What intrigued me most about this was the link to Eight Essential Items For a Perfect Wardrobe.

Black Pant Suit
Black Pumps
Trench Coat
White Blouse
Cashmere Sweater
Pencil Skirt
Ballet Flats

The only thing I feel that was omitted was a pair of great fitting jeans. With these essentials, just add a little color with another jacket, sweater and blouse, a couple scarves and a string of pearls then world is at your feet. Hey, you can pick up a cashmere sweater on sale right now! These eight items are pretty much in line with Tim Gunn's 10 Essential Elements with just a change here and there and Tim has no color restrictions. I guess why I'm drawn to the Forbes article is because I feel black & white basics are just a great starting point for most of us.

Since this article was in Forbes, it is aimed at business women, but the basics really apply to everyone when they are out in public. Do you ever notice the well dressed women in the grocery store look so much more sure of themselves than the ladies in baggy Patriot shirts and worn sneakers?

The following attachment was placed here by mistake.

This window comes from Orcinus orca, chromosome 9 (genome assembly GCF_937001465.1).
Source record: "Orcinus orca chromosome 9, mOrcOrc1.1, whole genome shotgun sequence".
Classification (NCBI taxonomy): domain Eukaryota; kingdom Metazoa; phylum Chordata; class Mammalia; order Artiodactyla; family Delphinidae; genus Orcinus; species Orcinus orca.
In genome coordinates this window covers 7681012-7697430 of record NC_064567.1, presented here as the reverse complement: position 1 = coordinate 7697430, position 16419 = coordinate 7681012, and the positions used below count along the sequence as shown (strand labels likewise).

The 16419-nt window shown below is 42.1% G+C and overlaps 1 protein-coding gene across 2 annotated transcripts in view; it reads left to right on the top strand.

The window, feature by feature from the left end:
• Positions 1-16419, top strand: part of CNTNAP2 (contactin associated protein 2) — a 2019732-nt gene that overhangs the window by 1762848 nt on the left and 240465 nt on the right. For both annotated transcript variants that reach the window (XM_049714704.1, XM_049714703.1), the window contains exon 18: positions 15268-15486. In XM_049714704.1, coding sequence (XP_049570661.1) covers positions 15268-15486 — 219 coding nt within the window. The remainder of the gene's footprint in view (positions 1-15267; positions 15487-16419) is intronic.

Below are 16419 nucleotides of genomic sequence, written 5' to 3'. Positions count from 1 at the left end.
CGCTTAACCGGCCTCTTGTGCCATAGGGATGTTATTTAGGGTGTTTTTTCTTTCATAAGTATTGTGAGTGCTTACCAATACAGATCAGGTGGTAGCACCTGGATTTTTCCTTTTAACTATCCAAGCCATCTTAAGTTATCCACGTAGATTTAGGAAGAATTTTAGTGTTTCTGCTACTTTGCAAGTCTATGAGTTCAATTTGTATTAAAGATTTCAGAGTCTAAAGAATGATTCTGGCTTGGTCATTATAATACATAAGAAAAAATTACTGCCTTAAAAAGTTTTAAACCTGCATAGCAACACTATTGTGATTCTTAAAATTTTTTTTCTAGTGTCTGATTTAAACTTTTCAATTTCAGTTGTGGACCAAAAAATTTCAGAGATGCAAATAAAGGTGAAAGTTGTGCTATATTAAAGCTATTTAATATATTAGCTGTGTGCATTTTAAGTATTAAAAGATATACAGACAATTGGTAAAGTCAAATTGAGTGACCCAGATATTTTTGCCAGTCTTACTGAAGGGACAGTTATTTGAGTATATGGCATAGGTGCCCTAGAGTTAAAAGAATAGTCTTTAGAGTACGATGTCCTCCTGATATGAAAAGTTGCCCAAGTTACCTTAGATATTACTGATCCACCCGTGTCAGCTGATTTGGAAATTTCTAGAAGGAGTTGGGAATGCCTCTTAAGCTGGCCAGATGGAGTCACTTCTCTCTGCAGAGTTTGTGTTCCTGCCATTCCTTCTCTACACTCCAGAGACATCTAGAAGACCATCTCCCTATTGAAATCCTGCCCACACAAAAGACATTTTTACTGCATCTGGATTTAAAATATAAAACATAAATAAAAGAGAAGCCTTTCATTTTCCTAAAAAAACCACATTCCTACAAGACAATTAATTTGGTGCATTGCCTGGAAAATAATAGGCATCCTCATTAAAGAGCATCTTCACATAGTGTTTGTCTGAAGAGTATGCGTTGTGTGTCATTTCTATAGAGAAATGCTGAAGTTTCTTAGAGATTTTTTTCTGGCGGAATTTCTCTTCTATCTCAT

Friday, January 23, 2009

PR Friendship Quilt is once again trying to put a Friendship Quilt together. This time it certainly looks like it will happen. I had planned to make this square, and in fact even started it, last October. But, since the deadline was changed to January, I put my time into other areas. So, of course, I hurried to finish this quilt square and mailed it the day it was due to be postmarked. Procrastination at its finest. Luckily, it found its way to Deepika's mailbox in time.

My inspiration for this square is that it contains the colors of the majority of my wardrobe and stash. Boring, neutrals, but the wardrobe works well and I always have something to wear.

There are 36 1" squares that are surrounded by a black boarder. The original finished square without the boarder was a little small and less than the required 6.5" square, so I needed to add the boarders to qualify for the quilt. The square was a bit of a challenge for someone who does not do a lot of quilting. I should have planned it a little better, but I am still happy with it.